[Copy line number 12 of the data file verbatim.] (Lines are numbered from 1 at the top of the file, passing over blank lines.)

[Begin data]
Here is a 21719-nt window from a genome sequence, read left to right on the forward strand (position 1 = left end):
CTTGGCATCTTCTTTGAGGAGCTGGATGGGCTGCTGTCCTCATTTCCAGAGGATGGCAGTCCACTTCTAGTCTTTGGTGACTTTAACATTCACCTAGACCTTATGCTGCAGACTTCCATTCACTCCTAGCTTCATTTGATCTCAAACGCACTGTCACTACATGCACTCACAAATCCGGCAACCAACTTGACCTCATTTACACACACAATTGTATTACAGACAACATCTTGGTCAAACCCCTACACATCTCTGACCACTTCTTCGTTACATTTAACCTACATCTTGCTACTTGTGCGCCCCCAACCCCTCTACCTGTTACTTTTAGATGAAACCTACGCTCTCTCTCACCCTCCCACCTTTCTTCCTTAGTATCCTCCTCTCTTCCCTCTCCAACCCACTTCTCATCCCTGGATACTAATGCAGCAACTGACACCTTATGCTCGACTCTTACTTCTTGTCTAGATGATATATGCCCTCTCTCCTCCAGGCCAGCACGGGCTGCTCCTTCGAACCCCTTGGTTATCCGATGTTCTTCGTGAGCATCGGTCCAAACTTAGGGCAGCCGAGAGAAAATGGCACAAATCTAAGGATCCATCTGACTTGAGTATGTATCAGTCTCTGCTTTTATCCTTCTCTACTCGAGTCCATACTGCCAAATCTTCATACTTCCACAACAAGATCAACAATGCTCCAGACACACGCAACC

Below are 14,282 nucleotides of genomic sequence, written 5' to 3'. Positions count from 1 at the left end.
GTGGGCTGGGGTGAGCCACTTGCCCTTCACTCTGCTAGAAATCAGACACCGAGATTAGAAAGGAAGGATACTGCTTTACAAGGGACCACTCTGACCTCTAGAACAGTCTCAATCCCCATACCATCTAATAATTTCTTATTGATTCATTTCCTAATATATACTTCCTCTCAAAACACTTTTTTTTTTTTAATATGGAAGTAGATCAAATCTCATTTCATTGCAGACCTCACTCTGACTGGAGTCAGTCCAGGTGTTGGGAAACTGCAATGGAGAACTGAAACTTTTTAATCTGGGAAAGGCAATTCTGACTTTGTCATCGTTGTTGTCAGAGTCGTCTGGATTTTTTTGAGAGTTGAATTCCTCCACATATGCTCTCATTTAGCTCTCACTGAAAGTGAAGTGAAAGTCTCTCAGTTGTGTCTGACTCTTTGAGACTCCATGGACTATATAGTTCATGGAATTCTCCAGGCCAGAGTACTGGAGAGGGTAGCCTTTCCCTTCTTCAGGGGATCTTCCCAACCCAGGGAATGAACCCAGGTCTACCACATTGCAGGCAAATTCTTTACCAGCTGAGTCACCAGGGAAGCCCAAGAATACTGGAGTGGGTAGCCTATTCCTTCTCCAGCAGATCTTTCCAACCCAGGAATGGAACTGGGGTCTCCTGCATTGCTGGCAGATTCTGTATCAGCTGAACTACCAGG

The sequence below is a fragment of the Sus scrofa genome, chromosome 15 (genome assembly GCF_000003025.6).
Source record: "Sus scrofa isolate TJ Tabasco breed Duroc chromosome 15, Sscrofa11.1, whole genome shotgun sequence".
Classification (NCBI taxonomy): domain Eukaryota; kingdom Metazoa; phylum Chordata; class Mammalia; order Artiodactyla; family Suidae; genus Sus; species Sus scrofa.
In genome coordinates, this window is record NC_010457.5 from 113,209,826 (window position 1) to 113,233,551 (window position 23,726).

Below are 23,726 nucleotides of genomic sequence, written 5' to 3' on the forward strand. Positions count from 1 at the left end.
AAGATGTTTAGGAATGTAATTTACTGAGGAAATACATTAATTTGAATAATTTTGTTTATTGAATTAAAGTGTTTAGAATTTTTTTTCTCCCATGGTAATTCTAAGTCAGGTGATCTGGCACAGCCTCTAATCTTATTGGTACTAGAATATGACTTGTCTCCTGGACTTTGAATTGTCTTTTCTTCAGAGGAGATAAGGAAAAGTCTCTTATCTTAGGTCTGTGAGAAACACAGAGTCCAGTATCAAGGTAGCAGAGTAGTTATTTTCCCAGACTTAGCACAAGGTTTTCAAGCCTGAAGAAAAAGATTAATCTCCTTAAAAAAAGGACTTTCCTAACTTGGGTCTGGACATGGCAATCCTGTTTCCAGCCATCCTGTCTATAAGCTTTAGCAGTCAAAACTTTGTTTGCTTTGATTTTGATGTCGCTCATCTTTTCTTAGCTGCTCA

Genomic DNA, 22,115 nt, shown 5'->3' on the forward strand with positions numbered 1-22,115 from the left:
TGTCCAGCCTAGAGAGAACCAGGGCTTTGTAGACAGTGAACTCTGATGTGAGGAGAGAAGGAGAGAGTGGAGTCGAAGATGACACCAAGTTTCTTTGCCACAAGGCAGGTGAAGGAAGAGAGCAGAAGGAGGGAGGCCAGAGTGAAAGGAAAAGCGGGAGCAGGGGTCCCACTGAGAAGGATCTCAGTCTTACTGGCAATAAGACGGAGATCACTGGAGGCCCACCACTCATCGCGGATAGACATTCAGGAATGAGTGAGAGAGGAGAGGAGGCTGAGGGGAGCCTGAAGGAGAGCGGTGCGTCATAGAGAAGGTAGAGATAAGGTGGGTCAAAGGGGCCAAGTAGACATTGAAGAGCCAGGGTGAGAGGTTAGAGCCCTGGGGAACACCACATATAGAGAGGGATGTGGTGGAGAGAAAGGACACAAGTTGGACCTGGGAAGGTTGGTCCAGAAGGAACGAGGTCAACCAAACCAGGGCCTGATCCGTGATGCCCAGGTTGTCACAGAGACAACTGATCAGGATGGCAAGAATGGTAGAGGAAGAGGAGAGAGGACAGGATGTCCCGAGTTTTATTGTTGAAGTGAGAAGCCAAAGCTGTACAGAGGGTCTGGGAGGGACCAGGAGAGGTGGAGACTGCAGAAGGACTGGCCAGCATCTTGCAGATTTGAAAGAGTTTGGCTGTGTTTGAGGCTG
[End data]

TGTCCAGCCTAGAGAGAACCAGGGCTTTGTAGACAGTGAACTCTGATGTGAGGAGAGAAGGAGAGAGTGGAGTCGAAGATGACACCAAGTTTCTTTGCCACAAGGCAGGTGAAGGAAGAGAGCAGAAGGAGGGAGGCCAGAGTGAAAGGAAAAGCGGGAGCAGGGGTCCCACTGAGAAGGATCTCAGTCTTACTGGCAATAAGACGGAGATCACTGGAGGCCCACCACTCATCGCGGATAGACATTCAGGAATGAGTGAGAGAGGAGAGGAGGCTGAGGGGAGCCTGAAGGAGAGCGGTGCGTCATAGAGAAGGTAGAGATAAGGTGGGTCAAAGGGGCCAAGTAGACATTGAAGAGCCAGGGTGAGAGGTTAGAGCCCTGGGGAACACCACATATAGAGAGGGATGTGGTGGAGAGAAAGGACACAAGTTGGACCTGGGAAGGTTGGTCCAGAAGGAACGAGGTCAACCAAACCAGGGCCTGATCCGTGATGCCCAGGTTGTCACAGAGACAACTGATCAGGATGGCAAGAATGGTAGAGGAAGAGGAGAGAGGACAGGATGTCCCGAGTTTTATTGTTGAAGTGAGAAGCCAAAGCTGTACAGAGGGTCTGGGAGGGACCAGGAGAGGTGGAGACTGCAGAAGGACTGGCCAGCATCTTGCAGATTTGAAAGAGTTTGGCTGTGTTTGAGGCTG